<a href="http://www.launchpotatoes.com"><img src="http://www.launchpotatoes.com/images/uploads/logo2.PNG"></a>
http://www.LaunchPotatoes.com
User avatar
sgort87
Donating Member
Donating Member
 
Posts: 1038
Joined: Sun Sep 18, 2005 10:32 am
Location: Lockport, Illinois
Country: United States (us)
Reputation: 1

Unread postAuthor: D_Hall » Sun Nov 29, 2009 8:19 pm

SpudBlaster15 wrote:How exactly do you explain quickmatch then? Standard blackmatch made by soaking a cotton string in BP slurry will burn quite slowly, but if you add confinement (Thus pressurizing the reaction), the burn rate of the fuse increases by a factor of several tens.


Right off the bat, I see nothing to indicate a bulk burn rate increase. What I see is nothing more than a surface burn increase due to redirection of flame on the exterior of the string. In other words, the post-combustion gas expansion rate is faster than the bulk material burn rate. If one redirects that gas expansion to a new chunk of propellant (ie, further along the string), then one sees a "burn rate" that is really nothing more than a device to measure the gas expansion rate.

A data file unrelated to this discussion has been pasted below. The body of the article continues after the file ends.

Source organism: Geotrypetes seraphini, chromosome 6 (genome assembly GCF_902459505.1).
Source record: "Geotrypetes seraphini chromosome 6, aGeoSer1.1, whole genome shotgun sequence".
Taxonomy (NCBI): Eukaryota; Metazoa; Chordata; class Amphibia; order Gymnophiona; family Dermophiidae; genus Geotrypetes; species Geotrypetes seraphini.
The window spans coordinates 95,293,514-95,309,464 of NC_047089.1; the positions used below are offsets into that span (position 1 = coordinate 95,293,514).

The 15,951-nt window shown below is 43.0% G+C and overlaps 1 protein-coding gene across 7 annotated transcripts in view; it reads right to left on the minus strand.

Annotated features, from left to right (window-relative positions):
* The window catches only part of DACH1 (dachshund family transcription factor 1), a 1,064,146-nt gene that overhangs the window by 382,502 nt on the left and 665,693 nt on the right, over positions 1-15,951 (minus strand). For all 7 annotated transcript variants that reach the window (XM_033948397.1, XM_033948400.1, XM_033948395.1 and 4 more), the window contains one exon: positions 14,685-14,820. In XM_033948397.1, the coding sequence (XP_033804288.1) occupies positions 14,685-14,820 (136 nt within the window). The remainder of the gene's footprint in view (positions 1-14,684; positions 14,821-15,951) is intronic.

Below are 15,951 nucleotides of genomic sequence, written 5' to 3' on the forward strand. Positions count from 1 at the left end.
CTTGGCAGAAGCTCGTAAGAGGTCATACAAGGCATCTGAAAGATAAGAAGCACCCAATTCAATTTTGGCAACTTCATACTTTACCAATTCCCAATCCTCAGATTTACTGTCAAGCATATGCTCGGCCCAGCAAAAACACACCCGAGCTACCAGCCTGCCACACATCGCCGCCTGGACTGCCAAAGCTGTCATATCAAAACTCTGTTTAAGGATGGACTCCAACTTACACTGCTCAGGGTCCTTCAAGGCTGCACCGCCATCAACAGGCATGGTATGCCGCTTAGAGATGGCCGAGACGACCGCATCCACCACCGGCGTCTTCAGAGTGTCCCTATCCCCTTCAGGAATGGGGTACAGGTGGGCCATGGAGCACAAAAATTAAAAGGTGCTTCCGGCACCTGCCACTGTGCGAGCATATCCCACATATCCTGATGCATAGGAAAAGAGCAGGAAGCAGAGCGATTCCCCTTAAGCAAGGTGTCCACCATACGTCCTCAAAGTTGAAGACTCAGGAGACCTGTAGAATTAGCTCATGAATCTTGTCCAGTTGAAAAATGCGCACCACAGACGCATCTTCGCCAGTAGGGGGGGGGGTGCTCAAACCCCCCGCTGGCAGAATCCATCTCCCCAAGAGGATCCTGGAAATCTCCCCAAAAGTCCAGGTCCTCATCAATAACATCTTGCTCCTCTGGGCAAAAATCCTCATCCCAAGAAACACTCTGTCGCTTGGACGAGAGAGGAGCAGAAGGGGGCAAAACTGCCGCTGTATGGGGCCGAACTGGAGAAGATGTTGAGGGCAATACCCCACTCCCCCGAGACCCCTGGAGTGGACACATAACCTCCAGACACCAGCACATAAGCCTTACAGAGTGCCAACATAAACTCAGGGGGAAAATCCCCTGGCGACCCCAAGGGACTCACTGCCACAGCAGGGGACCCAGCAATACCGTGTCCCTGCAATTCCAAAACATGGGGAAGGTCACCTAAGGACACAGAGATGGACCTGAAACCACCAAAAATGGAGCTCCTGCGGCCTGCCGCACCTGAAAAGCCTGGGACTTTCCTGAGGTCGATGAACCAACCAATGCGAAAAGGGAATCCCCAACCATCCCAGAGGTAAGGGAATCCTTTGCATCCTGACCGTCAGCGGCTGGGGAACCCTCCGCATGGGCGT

This is NOT the same thing as burn rates going up due to honest to gawd confinement. The simple paper tube shown in your link hardly qualifies as "confinement." Hell, most spud guns aren't capable of demonstrating the effects of honest to gawd confinement (hint: Those who study these things generally use pressures measured in thousands of psi.)

Confinement significantly increases the burn rate of most pyrotechnic compositions. However, I suspect it has more to do with a pressure differential in the casing forcing the flame front through the composition at a greater rate than a simple rise in ambient pressure.

D'oh! There I go typing before I've fully digested everything you've said. You even appear to agree with me. You're seeing a surface flame propogation effect, NOT a bulk burn rate effect.

Since you're more or less with me at this point....

I don't know numbers off the top of my head but I'll say this:

Burn rate of propellants is typically quantified something like....

Rate = A * P^x

Where...
A = a constant.
P = absolute pressure.